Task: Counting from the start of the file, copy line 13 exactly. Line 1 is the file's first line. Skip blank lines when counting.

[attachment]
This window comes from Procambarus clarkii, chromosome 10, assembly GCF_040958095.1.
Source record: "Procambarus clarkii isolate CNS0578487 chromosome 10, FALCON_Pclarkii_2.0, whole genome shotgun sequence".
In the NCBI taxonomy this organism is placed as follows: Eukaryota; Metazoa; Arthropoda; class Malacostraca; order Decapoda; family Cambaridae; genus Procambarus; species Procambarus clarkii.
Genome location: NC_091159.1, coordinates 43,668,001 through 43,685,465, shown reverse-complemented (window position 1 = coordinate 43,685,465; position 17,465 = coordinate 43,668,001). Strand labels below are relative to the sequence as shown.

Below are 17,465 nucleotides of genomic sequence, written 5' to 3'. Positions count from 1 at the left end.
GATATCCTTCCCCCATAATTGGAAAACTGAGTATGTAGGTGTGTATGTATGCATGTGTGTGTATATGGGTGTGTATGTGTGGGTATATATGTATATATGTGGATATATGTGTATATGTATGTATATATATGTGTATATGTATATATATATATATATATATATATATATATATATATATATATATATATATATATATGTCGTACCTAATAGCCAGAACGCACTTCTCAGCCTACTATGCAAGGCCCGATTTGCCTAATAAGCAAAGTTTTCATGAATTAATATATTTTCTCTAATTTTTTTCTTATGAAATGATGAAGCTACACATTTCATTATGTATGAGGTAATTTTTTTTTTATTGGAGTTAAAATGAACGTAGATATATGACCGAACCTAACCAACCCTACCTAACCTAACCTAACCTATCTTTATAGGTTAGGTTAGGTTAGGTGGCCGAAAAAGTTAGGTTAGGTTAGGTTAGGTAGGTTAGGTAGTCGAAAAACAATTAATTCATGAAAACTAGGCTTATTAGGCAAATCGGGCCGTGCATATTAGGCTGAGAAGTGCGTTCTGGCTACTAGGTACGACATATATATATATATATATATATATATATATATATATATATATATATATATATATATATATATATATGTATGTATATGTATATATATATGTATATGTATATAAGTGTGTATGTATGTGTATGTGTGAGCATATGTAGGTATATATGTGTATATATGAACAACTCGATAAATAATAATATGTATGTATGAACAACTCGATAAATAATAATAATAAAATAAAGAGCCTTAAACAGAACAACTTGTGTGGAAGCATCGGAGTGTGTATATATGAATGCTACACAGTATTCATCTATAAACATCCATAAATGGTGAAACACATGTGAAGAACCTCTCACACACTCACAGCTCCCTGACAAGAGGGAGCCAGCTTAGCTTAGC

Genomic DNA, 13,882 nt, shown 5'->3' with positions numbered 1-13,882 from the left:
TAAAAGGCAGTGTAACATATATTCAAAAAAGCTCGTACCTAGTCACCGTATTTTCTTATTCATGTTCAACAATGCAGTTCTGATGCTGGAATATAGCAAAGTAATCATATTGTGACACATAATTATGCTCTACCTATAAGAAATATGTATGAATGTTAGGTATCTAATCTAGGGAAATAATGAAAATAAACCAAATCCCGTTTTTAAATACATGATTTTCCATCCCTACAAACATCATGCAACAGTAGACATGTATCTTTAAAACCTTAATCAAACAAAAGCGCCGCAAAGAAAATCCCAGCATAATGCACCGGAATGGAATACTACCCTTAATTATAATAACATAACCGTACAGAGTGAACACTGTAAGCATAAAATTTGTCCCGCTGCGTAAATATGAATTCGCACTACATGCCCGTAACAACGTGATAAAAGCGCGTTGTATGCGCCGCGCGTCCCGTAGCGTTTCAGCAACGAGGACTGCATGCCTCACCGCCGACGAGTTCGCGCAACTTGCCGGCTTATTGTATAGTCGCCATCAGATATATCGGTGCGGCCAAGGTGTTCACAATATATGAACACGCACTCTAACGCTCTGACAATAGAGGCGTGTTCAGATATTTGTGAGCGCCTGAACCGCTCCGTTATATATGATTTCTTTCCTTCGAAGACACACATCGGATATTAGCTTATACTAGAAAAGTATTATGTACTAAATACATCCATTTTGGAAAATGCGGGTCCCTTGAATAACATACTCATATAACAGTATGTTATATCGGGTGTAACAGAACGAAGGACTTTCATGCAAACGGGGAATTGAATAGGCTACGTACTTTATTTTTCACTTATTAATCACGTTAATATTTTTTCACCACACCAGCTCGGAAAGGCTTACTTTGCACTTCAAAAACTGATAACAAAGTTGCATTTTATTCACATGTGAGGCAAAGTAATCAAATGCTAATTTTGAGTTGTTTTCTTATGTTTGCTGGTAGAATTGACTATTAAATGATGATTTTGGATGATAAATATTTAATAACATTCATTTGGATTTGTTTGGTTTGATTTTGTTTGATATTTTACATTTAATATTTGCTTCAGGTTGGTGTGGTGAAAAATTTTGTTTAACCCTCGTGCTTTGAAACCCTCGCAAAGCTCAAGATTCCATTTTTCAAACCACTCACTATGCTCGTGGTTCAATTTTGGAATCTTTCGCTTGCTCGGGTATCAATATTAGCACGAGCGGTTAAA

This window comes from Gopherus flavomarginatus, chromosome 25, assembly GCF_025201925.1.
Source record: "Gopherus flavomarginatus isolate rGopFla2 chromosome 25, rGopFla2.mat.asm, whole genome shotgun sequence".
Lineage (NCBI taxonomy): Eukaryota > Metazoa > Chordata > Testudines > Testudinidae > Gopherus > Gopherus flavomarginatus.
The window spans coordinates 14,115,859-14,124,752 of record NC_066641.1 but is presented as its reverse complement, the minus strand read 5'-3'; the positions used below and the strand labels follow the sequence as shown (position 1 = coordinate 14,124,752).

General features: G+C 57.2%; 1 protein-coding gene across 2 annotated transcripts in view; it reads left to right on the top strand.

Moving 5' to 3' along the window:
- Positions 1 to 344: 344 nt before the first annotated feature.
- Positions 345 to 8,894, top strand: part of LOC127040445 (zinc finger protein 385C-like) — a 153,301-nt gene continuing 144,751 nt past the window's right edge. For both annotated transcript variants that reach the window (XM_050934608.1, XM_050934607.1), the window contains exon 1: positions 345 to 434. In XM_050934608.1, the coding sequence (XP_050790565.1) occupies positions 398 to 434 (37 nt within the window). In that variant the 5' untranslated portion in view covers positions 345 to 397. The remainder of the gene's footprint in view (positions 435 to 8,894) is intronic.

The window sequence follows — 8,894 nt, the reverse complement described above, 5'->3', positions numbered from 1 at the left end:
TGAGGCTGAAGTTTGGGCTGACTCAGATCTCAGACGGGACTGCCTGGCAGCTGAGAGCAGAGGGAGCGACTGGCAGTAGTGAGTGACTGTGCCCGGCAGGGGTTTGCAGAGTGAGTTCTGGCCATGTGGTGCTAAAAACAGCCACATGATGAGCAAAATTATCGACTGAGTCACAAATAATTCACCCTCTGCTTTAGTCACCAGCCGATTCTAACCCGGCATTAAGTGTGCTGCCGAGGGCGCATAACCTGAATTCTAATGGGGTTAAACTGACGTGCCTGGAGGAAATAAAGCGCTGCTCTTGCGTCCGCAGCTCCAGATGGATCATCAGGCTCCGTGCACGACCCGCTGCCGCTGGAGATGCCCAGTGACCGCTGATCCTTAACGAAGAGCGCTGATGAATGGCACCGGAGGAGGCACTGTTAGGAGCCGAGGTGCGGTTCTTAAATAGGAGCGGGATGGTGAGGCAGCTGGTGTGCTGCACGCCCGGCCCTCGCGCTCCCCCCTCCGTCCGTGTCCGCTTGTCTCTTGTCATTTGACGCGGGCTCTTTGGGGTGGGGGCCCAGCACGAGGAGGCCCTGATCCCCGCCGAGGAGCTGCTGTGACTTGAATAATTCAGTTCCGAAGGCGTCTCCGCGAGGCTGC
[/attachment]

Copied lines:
General features: G+C 57.2%; 1 protein-coding gene across 2 annotated transcripts in view; it reads left to right on the top strand.